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Discussion Starter #1
Hi all,

I'm looking at buying a Promaster and having a conversion done, but the person for the conversion is currently around 2-3 months backed up.

I'm intending on using the vehicle primarily as a mobile office working at a desk for 5-6 hours a day. Also want to sleep / camp in it once a week, ideally sometimes in an urban area.

My question is - is there some stuff I can do to get the van semi-comfortable without too much effort? I'd like to be able to use it while waiting for the full conversion. I figure I might learn some stuff about my needs for the space through playing around. I may secretly hope getting in there and doing some stuff will give me the confidence to do some of the conversion myself. I'm not if I need that kind of project in my life right now or don't at all :)

There are currently no windows, there is a barrier up front behind seats, and I'm in Northern California so weather is currently in mid-50's.

Here are my ideas:

1) Get one of those VanRugs for the floor
2) Get a little propane heater (and CO monitor)
3) Put a chair and folding table back there
4) Use a camping mattress / sleeping bag
5) Toss a bean bag sofa thing back there
6) Maybe get one of those camper batteries for electronic devices

Maybe I want to make sure there's no magic in the conversion process I'm missing out on that makes that empty space safe and habitable? I've never really spent several hours in the back of a van or a truck or slept in one that wasn't modified to be a camper.

The major things that contribute to that to me seem to be:

1) Insulation
2) Ventilation fan
3) Windows

Is it going to be miserable without those? Any other ideas come to mind? I don't mind getting tools and doing some stuff, but I'd like to have it functional as soon as possible to start seeing how it works for me.

Thanks for any input!!
 

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Just go do it. You will survive and you will be much more knowledgeable after the experience. Yes you do want those things for comfort but a bit of discomfort makes for an adventure, as long as you survive, and you will.
 

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Good plan. And cheap to start. It's what I did. Add a cooler. Add a cot with insulated pad-easier to use and store tubs or duffels underneath. Use D-rings to secure table n cot so they don't move while driving.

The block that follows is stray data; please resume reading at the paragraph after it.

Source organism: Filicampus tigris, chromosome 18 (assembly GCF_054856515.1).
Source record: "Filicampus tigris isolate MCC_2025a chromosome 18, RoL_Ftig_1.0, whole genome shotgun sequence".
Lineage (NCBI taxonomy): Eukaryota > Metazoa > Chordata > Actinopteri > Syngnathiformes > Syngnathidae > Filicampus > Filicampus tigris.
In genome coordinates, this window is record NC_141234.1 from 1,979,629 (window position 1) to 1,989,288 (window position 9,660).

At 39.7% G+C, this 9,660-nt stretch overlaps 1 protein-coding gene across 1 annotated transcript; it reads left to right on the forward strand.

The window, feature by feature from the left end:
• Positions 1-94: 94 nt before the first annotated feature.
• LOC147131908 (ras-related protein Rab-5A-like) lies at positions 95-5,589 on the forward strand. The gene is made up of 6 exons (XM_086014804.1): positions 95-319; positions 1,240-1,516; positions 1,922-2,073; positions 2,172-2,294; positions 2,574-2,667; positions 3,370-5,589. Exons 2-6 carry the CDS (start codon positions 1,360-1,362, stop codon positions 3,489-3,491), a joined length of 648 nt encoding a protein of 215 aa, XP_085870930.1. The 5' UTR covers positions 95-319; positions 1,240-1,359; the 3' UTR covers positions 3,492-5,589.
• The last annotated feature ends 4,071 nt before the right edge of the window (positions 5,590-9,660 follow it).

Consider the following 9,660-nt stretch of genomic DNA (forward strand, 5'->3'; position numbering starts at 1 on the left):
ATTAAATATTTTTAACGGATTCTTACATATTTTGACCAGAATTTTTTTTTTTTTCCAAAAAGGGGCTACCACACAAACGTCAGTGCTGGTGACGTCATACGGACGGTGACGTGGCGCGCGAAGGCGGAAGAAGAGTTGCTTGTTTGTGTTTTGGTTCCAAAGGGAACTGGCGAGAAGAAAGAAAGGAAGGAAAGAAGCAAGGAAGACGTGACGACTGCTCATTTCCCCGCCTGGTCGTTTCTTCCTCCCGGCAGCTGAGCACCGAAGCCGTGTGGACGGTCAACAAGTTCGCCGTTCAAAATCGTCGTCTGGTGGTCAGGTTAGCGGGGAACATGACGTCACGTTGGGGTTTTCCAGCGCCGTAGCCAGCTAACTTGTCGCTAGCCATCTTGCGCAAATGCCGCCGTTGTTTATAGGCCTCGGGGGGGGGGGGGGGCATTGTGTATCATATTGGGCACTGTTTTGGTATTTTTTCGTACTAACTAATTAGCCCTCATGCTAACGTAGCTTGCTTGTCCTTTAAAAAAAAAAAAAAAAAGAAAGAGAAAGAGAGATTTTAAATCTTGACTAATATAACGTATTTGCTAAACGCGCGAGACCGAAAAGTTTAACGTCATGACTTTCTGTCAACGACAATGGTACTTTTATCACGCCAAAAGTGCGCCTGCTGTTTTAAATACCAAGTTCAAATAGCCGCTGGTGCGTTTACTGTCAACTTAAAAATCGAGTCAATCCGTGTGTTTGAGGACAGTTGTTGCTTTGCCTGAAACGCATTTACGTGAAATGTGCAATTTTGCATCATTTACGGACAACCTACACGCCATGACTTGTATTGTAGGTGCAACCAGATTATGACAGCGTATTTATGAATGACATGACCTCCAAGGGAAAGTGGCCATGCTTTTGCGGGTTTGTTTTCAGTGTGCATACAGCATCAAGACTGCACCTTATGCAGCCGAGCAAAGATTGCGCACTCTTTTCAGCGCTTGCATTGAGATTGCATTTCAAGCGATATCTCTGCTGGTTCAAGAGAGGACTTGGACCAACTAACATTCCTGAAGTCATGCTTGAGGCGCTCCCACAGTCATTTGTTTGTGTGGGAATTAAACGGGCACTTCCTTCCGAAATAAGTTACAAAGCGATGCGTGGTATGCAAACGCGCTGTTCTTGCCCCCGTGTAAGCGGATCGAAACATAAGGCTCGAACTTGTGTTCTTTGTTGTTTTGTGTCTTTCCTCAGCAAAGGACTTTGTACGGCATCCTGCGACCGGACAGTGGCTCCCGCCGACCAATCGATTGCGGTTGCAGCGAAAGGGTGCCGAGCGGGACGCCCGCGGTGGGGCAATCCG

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Discussion Starter #4


Well, I did it!

1500 136" Wheelbase Diesel.

Got it shipped in and missed that front seat is bench and there is a passenger side sliding door.

So nice to work and camp from even with no vents or windows! Strapping stuff down is kind of awesome I think I could outfit this whole thing with Amazon and Target and be pretty pleased haha.

Any red flags?

I started insulating it myself and covered up with some plastic. I'm thinking about finishing insulation, having paneling, windows, and a roof vent done. Honestly kind of wish I'd bought a cheaper van because now am realizing how fun this mechanical stuff is and would like to do it myself. Had been thinking about having it all done by someone else before. Something feels wrong about using something so nice to learn on not sure what that is about. Am I missing something? Should I just go for it?

Does that kind of work hurt resale value if I have it done by someone with experience? Am in Northern California and market seems pretty strong for campers.



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I've also been thinking of a mobile office conversion that would work for camping. Beyond insulation, windows and a roof fan, I'm thinking of building a platform to serve as both a large desk and a bed with storage drawers. I'd also like a removable small cabinet with sink w/ fresh and grey water containers. I haven't seen many folks doing any sort of mobile office. I'm interested to see how your plans go. Have fun!
 
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